guns

AP Photo/Ted S. Warren

Updated 9:00 a.m. Sunday, Oct. 26

The scene was surreal and all too familiar.

Students sprinting across school fields with hands above their heads. 

Police officers, guns drawn, moving from building to building, looking for another possible shooter. 

Cell towers overwhelmed by messages from frantic students. Terrified parents crowding the hospital waiting room to hear if their kid made it out alive. 

Flickr Photo/Adam Fagen (CC-BY-NC-ND)

Jeannie Yandel talks with UCLA law professor Adam Winkler, author of, "Gunfight: The Battle Over the Right To Bear Arms in America," about privacy concerns with background check bills. Also, we hear from Alan Gottlieb with Protect Our Gun Rights.

How The Gun Debate Plays Out In Faith

Oct 22, 2014
KUOW Photo/Ryan Katz

Charles Stephens performed opera in New York City for 20 years. He sang with the Seattle Symphony on opening night. But Stephens says that doesn’t compare to the concert he recently directed last month.

Flickr Photo/M Glasgow (CC-BY-NC-ND)

Marcie Sillman talks with Stan Goldman, law professor at Loyola Law School, about how gun laws and gun culture compare in California and Washington state.

For more KUOW elections coverage, visit the Election Connection page.  

Checking Your 'Intuition' At The Gun Show

Oct 21, 2014
KUOW Photo/Ryan Katz

George Brewholmes has been collecting firearms since he was eight years old. He worked in a pawnshop, where he would stock and sell several different types of guns. His boss bought him his first pistol, an old Iver Johnson from around the turn of the century.

591 Or 594? Former Cops Differ On Gun Control

Oct 20, 2014

Ross Reynolds talks with two former law enforcement officials on opposite sides of this fall's gun ballot measures.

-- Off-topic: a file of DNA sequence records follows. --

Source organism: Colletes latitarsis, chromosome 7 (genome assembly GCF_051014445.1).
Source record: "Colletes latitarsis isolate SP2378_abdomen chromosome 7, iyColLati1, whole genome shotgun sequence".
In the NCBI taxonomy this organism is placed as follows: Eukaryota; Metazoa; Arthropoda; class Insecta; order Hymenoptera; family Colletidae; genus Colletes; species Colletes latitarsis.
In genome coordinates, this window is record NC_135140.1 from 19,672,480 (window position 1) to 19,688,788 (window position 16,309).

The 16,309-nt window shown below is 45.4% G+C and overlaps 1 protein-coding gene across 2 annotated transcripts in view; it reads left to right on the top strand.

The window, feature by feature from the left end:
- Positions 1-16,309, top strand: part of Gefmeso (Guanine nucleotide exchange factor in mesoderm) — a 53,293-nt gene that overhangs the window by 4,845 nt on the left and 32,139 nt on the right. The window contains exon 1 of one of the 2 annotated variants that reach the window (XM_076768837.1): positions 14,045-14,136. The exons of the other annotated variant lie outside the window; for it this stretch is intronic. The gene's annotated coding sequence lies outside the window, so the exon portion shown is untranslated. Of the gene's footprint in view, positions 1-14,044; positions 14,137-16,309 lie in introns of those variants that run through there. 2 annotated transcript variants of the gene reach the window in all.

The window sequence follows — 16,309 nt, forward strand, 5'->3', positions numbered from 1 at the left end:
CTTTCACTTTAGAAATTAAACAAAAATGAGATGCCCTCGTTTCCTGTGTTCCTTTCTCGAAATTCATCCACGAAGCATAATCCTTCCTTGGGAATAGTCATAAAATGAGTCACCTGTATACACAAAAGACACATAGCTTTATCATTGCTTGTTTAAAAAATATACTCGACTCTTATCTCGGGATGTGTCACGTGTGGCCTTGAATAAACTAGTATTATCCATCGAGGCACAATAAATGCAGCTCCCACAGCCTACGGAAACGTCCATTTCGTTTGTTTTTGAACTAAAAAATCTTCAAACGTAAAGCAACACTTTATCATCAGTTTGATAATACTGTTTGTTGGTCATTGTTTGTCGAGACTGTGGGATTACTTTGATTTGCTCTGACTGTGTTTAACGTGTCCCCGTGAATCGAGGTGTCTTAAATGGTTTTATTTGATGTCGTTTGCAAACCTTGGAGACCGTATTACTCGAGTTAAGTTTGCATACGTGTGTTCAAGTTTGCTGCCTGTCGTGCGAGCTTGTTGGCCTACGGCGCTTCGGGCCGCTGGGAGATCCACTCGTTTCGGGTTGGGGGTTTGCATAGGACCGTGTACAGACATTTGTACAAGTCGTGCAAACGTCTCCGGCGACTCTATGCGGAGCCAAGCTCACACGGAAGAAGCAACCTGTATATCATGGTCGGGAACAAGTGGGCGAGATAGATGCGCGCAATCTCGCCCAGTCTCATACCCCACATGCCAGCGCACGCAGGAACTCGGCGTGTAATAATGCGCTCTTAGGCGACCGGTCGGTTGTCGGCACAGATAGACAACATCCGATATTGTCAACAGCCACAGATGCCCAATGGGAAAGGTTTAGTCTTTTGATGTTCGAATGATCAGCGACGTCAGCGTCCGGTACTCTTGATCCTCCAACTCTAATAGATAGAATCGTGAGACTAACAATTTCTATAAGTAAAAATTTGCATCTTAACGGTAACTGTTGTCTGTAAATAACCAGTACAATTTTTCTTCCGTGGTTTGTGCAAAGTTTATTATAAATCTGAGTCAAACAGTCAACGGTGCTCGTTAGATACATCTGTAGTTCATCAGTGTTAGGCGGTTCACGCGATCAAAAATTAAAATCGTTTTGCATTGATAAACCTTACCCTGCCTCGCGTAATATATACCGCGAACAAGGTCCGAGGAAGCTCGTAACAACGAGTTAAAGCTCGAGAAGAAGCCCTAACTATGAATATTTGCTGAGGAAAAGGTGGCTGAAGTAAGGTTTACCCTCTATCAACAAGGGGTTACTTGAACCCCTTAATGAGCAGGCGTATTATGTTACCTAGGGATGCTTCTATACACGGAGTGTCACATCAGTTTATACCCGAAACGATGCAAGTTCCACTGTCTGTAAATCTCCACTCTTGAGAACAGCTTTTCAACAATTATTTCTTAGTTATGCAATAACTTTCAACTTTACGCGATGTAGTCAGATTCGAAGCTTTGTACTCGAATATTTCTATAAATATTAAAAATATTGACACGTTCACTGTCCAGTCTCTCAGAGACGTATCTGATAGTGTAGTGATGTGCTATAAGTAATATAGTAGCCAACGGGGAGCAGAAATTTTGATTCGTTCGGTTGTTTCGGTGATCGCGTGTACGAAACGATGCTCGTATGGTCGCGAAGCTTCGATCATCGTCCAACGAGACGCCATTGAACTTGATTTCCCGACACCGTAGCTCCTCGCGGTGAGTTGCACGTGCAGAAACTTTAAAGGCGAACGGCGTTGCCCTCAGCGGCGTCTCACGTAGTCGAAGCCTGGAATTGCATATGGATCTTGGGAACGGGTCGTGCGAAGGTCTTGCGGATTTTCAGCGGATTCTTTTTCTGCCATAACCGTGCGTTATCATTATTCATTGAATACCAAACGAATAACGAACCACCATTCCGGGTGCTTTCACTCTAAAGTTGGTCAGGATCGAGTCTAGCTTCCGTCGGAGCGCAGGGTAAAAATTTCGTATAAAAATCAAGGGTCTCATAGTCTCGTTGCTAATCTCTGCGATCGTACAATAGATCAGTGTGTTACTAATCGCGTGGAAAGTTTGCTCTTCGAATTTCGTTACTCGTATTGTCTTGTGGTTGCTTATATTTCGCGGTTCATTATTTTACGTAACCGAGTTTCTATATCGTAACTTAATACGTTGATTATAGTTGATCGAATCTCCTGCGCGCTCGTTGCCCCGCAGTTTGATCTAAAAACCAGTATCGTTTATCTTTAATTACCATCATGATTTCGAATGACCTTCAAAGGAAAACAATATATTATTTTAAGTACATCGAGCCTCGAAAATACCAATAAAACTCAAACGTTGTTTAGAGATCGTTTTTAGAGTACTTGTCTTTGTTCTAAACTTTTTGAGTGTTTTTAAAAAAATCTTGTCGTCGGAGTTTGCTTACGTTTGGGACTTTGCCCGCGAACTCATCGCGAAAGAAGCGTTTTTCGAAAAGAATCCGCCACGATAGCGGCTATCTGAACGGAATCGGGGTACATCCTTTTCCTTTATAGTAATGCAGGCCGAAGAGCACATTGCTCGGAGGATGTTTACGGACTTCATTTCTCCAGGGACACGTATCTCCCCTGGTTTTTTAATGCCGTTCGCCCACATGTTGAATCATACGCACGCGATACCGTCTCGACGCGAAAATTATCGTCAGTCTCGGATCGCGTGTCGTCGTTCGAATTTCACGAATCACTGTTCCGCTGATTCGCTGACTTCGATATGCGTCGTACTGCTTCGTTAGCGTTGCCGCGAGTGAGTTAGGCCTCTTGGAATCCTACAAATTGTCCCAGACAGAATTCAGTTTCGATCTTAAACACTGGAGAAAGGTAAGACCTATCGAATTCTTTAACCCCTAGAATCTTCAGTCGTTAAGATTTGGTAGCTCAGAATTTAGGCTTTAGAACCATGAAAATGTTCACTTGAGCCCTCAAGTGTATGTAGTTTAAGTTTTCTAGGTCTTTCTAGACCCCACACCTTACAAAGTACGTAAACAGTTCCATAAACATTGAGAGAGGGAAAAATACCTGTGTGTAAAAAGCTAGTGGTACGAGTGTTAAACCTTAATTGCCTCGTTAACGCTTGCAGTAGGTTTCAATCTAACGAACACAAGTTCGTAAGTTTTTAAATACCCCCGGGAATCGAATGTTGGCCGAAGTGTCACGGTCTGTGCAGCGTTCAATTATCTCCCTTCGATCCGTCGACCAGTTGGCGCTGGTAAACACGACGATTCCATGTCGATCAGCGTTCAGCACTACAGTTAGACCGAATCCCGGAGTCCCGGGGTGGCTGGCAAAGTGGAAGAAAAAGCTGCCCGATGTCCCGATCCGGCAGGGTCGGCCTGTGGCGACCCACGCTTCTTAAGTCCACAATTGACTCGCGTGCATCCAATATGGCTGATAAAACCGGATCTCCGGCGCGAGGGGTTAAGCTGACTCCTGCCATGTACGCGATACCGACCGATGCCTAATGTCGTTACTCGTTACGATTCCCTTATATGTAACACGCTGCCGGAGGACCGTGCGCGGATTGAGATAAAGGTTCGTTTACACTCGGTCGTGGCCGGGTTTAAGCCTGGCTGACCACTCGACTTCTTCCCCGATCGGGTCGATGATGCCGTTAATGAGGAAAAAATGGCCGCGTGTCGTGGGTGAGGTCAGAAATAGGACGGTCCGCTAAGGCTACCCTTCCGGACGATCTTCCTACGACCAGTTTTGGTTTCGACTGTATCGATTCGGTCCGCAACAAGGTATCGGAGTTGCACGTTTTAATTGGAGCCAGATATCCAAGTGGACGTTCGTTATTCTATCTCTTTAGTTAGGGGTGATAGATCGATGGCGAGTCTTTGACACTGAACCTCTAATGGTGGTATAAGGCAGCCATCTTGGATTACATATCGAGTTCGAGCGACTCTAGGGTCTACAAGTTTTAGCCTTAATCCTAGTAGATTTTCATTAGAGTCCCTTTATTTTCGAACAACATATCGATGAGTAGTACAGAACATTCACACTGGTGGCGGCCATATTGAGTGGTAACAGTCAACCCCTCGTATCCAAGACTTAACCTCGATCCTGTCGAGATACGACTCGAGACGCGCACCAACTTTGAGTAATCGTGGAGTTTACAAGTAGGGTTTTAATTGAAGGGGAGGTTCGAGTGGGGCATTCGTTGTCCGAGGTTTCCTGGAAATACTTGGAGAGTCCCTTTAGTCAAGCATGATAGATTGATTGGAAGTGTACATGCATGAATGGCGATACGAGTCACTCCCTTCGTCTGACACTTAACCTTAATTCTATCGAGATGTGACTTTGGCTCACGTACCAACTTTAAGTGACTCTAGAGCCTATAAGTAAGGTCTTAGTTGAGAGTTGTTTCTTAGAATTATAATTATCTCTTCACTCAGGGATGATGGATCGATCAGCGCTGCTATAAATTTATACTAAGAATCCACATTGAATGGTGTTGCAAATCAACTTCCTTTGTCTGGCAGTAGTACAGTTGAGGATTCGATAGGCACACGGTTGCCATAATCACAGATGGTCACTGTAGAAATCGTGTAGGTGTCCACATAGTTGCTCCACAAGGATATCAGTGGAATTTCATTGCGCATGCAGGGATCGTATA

Don Pierce is a former Bellingham police chief and the former executive director of the Washington Association of Sheriffs and Police Chiefs. He supports 594, which calls for stricter background checks. 

William Burris is a retired detective and spokesman for the Washington State Law Enforcement Firearms Instructors Association. He supports Initiative 591, which would limit the restrictions the state can place on gun ownership.

KUOW Photo/Austin Jenkins

Washington’s upcoming vote on gun laws is being closely watched around the country.

It’s the first time a state has presented voters with two competing initiatives on gun regulations – one to require universal background checks and the other to prevent them. It’s also marked a new surge in campaign donations to regulate gun sales in Washington state. Advocates for background checks call the donations “a sea change” that could have ripple effects in other states.

In rural parts of the Northwest, many believe owning a gun is sort of like owning a garden trowel. You just have one or two around.

Ross Reynolds talks with journalist Cyrus Farivar about untraceable, homemade guns. Farivar is senior business editor for the technology website Ars Technica.

According to the latest Elway Poll released Monday, a ballot measure to expand background checks for gun sales in Washington has lost some support, but still enjoys a healthy lead.

The National Rifle Association says it’s “very committed” to defeating a background check measure on Washington’s November ballot.

This November, Washington voters will decide whether to require background checks for person-to-person gun sales.

Flickr Photo/Piskami (CC-BY-NC-ND)

State records reveal that in the past two years, four law enforcement departments in Washington state have been suspended from the military surplus program known as 1033.

The government program issues surplus military gear to state and local municipalities who show a need. Under the program, law enforcement agencies can apply to receive everything from Shop-Vacs to mine-resistant vehicles. All they need to pay is the cost of shipping.

Police in Pocatello, Idaho, are investigating how a university professor accidentally shot himself in the foot during class.

Michael Waldman's book "The Second Amendment: A Biography"

Most Americans don’t question an individual’s right to own a gun, with certain exceptions. But in an age when senseless public shootings make frequent headlines, many question the limits of gun ownership. 

And though a large majority of Americans say they support expanded background checks for gun ownership, Congress can’t come to any agreement on possible legislation.

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